Poland and Romania are among the top 10 countries hosting the most cryptocurrency ATMs in the world. Poland has the highest number of ATMs for the first time ever, according to a new report by the Federal Trade Commission.
The rise in popularity and market value of cryptocurrencies over the last year has resulted in an increase in the number of locations worldwide offering automated teller services to cryptocurrency holders.
The majority of Bitcoin ATMs accept cash and credit cards, while other units support two-way transactions, allowing customers to also sell cryptos. Typically, major cryptocurrencies like bitcoin (BTC), ethereum (ETH), and bitcoin cash (BCH) are supported.
The Warsaw Business Journal recently reported, citing Crypto Head data, that Poland has joined the top ten nations with the most cryptocurrency ATMs. The country is ranked eighth with 112 crypto teller machines, behind Hong Kong but ahead of Switzerland.
The United States is at the top of the list. The United States has a rapidly growing network of Bitcoin ATMs (BATMs), which has surpassed 17,000 machines facilitating cryptocurrency deposits and withdrawals around the country.
Canada, its northern neighbour, comes second with about 1,500 ATMs, followed by the United Kingdom with approximately 200, according to the survey.
According to Coin ATM Radar, the global network of cryptocurrency ATMs and tellers now totals 23,386 sites as of July. Its data is available for 74 countries and approximately 600 operators. Poland is ranked seventh on the tracking website, with 83 locations.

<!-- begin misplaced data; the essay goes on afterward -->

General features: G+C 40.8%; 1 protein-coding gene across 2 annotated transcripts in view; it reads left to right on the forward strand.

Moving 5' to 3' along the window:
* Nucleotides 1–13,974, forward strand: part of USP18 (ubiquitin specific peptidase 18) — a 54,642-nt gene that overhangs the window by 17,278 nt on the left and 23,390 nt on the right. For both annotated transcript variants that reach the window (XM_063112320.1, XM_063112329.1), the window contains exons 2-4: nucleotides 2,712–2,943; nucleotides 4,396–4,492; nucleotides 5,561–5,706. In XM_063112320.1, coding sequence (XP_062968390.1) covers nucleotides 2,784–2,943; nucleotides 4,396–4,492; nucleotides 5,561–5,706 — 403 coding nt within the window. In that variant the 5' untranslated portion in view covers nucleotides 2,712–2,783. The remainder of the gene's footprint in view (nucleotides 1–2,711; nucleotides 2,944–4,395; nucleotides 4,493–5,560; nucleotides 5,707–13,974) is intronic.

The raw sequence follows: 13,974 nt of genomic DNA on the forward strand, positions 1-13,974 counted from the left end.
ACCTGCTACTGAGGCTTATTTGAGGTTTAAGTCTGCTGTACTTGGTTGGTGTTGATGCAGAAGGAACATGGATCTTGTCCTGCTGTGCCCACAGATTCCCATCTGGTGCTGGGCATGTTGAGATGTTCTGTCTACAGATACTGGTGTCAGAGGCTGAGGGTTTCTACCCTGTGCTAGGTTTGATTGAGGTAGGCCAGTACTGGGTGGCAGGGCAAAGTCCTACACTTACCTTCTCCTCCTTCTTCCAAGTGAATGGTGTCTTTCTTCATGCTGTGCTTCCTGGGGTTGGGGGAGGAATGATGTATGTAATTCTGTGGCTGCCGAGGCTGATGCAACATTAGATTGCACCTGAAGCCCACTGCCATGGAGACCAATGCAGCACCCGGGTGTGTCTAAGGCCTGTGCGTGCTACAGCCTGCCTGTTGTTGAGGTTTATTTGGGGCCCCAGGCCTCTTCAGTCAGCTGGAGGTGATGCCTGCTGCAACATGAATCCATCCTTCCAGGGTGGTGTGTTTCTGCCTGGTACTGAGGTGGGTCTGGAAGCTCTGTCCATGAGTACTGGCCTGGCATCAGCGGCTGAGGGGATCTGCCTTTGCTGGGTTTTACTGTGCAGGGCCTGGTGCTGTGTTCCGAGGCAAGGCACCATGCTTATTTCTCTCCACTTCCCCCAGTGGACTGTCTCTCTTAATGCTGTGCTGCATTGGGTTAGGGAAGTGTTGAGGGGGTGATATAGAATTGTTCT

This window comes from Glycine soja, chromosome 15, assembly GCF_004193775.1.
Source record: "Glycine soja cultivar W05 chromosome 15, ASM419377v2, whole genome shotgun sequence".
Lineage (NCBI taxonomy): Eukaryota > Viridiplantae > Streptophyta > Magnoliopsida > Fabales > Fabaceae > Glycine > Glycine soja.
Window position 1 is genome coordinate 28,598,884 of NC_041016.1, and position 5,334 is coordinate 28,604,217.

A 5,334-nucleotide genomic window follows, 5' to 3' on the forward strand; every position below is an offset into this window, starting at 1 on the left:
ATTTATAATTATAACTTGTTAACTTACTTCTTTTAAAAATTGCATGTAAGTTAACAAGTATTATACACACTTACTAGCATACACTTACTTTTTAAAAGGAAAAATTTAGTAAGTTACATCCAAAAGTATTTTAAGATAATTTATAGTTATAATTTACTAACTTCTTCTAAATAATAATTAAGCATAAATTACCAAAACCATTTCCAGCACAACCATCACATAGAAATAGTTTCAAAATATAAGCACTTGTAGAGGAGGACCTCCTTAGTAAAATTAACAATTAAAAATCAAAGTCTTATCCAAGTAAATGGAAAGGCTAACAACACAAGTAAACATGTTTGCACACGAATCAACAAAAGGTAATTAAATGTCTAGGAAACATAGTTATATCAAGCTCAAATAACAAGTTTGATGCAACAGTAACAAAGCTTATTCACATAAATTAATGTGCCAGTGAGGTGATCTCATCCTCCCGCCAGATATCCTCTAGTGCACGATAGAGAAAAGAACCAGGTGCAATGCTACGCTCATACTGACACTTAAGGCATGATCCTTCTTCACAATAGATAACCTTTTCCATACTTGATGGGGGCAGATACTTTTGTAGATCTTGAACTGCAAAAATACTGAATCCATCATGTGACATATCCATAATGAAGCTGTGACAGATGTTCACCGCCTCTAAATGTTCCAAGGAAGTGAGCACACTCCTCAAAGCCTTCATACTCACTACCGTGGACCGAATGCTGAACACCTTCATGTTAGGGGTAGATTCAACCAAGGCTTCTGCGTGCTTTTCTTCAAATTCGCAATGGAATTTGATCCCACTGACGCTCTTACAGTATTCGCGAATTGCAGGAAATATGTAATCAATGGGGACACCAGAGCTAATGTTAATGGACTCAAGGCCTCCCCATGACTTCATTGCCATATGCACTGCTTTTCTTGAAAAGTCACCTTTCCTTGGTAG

Poland is followed by Romania, another East European country that already has 78 ATMs and teller machines capable of exchanging cash and cryptocurrency.
The United States, Canada, and the United Kingdom continue to be the three most popular BATM destinations, with 20,603, 1,618, and 194 locations, respectively.
According to the Warsaw Business Journal, the burgeoning network of cryptocurrency ATMs has raised concerns among authorities about their potential for unlawful use.
The paper cites other examples, including the movement of significant sums of money across the US-Mexico border during the coronavirus pandemic and a Vancouver discussion about a prospective ban on coin ATMs purportedly used for money laundering.
According to Poland’s Financial Supervision Authority (KNF), there are currently no provisions in Polish law prohibiting or restricting Bitcoin ATMs in any way.
However, the Polish publication emphasises that organisations that instal and operate equipment for buying and selling cryptocurrency are subject to the country’s anti-money laundering (AML) legislation.